It’s quite astonishing to realise that Ferrari had no less than five of their Academy drivers on the grid for F2 2020. While Schumacher, Ilott and Shwartzman all starred in the championship battle, Guiliano Alesi had a season to forget. And somewhere in the middle of these was Marcus Armstrong.
Marcus Armstrong: Early Years
Hailing from Christchurch New Zealand, Armstrong began karting at the age of 10 in 2010. Armstrong began car racing in the Toyota Finance 86 Championship in 2013 and remained in the championship for the next 3 years. He made his single-seater debut in New Zealand Formula Ford in 2014.
Single-seaters with British F3, Formula Renault and Italian/German F4
In 2016 Armstrong made the move to Europe to compete in British Formula 3 along with Formula Renault 2.0 and Formula Renault Eurocup. His results in the 7 races across the three series were not spectacular but generated enough buzz for Ferrari to sign him to their Driver Academy in November that year. Following that news, Marcus hopped back to New Zealand to compete in the winter Toyota Racing Series. Three wins saw him finish fourth overall.
2017 saw Armstrong driving for the mighty Prema Powerteam in ADAC F4 (German F4) and Italian F4. It was a fantastic season for the young Kiwi, scooping the title in Italy and finishing runner up to Juri Vips in the German series. A further winter campaign in the Toyota Racing Series saw Armstrong finish 3rd in the standings.
Marcus Armstrong joins Formula 3
Prema retained Armstrong for 2018 but this time he would be racing in European F3. It was a strong field boasting the likes of Mick Schumacher, Dan Ticktum, Jehan Daruvala and Robert Shwartzman. Armstrong won a race at Norisring to go with another 9 podiums. He would finish the season a creditable 5th which included 9th place at the legendary Macau Grand Prix.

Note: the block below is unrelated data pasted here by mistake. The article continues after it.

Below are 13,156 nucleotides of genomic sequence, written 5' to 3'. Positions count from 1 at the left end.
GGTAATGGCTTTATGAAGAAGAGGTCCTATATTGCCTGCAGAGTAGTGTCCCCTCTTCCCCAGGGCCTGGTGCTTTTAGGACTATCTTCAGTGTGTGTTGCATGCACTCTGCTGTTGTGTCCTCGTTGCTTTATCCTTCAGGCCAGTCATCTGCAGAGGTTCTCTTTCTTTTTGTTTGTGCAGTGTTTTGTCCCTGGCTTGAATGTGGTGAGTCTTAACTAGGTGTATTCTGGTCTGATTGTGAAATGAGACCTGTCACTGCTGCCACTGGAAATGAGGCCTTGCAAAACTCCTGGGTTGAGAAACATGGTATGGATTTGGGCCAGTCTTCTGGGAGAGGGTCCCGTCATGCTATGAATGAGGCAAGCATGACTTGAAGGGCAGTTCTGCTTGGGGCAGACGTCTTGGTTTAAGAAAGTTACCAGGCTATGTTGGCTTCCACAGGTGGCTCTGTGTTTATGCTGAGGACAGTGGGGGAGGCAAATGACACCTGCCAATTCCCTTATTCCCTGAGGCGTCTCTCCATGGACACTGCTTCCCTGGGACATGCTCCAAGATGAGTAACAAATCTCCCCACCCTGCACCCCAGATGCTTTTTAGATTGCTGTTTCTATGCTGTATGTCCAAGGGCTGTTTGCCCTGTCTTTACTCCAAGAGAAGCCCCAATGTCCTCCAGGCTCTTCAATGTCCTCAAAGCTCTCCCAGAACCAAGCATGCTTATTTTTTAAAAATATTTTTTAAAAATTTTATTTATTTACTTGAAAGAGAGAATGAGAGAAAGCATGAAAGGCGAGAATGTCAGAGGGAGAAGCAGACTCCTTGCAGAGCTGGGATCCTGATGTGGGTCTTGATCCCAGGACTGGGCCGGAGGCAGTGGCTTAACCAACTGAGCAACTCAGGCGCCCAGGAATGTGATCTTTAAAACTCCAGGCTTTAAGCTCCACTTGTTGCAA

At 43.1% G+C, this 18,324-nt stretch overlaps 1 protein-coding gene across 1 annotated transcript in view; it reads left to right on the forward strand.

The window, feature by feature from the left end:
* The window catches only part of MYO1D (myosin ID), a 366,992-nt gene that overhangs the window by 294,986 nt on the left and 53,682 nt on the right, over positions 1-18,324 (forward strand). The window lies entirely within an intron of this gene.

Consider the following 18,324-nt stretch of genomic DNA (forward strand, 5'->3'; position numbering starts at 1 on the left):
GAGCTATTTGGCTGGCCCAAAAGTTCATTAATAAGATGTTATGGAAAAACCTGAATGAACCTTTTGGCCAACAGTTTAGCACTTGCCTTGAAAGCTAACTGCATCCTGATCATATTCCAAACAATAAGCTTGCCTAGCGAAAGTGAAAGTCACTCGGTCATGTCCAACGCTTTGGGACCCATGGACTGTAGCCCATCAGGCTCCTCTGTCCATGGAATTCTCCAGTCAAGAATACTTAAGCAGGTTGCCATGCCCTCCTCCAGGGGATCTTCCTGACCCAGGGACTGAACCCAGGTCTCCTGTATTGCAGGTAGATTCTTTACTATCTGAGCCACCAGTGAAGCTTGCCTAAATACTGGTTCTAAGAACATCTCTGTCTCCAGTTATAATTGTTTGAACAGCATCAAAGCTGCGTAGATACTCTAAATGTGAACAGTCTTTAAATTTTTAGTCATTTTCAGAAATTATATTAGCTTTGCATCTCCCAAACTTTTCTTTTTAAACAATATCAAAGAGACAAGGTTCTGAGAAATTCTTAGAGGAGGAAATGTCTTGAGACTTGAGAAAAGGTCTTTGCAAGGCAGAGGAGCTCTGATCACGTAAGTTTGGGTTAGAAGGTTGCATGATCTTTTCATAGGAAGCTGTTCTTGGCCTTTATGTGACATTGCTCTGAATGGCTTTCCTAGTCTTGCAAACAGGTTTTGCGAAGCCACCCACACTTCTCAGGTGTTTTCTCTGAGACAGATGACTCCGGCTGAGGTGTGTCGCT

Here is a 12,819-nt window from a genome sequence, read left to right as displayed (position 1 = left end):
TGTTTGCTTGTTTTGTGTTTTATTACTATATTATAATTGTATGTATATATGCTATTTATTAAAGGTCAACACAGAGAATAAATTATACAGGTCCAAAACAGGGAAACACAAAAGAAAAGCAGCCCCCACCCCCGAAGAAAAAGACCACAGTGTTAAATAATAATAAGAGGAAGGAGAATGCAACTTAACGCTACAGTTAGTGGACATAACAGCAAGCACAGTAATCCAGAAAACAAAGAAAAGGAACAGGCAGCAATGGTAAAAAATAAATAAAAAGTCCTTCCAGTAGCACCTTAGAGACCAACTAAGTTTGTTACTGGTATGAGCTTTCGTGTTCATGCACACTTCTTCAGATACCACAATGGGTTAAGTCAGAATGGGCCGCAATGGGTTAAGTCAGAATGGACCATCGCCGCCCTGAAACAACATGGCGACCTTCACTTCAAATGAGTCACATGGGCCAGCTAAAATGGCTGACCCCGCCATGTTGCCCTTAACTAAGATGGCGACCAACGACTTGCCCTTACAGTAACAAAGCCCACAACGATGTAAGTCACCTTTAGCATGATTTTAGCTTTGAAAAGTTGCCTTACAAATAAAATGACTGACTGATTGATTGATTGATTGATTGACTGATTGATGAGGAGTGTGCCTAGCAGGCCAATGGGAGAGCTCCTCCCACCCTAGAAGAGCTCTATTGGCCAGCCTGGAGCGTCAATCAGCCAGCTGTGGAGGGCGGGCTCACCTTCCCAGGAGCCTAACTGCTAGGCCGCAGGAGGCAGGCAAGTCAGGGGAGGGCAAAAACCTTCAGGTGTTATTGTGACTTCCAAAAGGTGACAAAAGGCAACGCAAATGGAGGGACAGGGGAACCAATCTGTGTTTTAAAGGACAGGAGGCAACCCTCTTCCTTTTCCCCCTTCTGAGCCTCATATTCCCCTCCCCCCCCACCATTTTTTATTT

Armstrong’s third Toyota Racing Campaign saw him win 5 races but he missed out on the title to Red Bull backed Liam Lawson. Returning to Europe, Armstrong competed in the inaugural FIA F3 championship which had replaced GP3. A strong campaign with a Sochi Feature race win and Sprint victories at Hungary and Spa saw Armstrong finish runner-up to teammate Shwartzman. His second Macau visit saw Armstrong fight through the field to finish 8th from 17th on the grid.
Marcus Armstrong’s promotion to Formula 2
On November 28th, 2019, ART Grand Prix announced Armstrong as one of their drivers in the 2020 FIA Formula 2 Championship. He would be teaming up with Renault Sport Academy driver, Christian Lundgaard.
The season started strongly with 2nd at the Red Bull Ring in the Feature race and 3rd in the Sprint race for the Spielberg round. As the season progressed, though, it seemed as if Armstrong and ART were not gelling as a cohesive unit. Peter Windsor commented that ART does seem to focus on a single driver, and often it will take a forceful and headstrong driver to get the most from working with ART. By the end of the year, Armstrong had slipped to 13th overall in the standings.
Following post-season testing with the DAMS team, it seems likely that the French team will be Armstrong’s new home for 2021.
Marcus Armstrong: GP Grandstand F1 Seat Prediction
The jury is still out on Marcus Armstrong. Obviously quick and talented, that is a given. But the lower tiers of the motorsport ladder are stacked with quick and talented drivers right now.
The bottleneck of those 20 coveted F1 seats is only going to get narrower and harder to get through as we see teams opting for elder statesmen like Alonso and Raikkonen. Others are putting the sponsor or owner’s son in the car like Stroll, Latifi and the second Haas seat.
Removing a quarter of the possible F1 drives with the above means a quick and talented driver probably won’t even make the cut, sadly. Superstar talents only need apply. The question is whether Marcus Armstrong is a superstar talent. 2021 is going to be an important year for his career.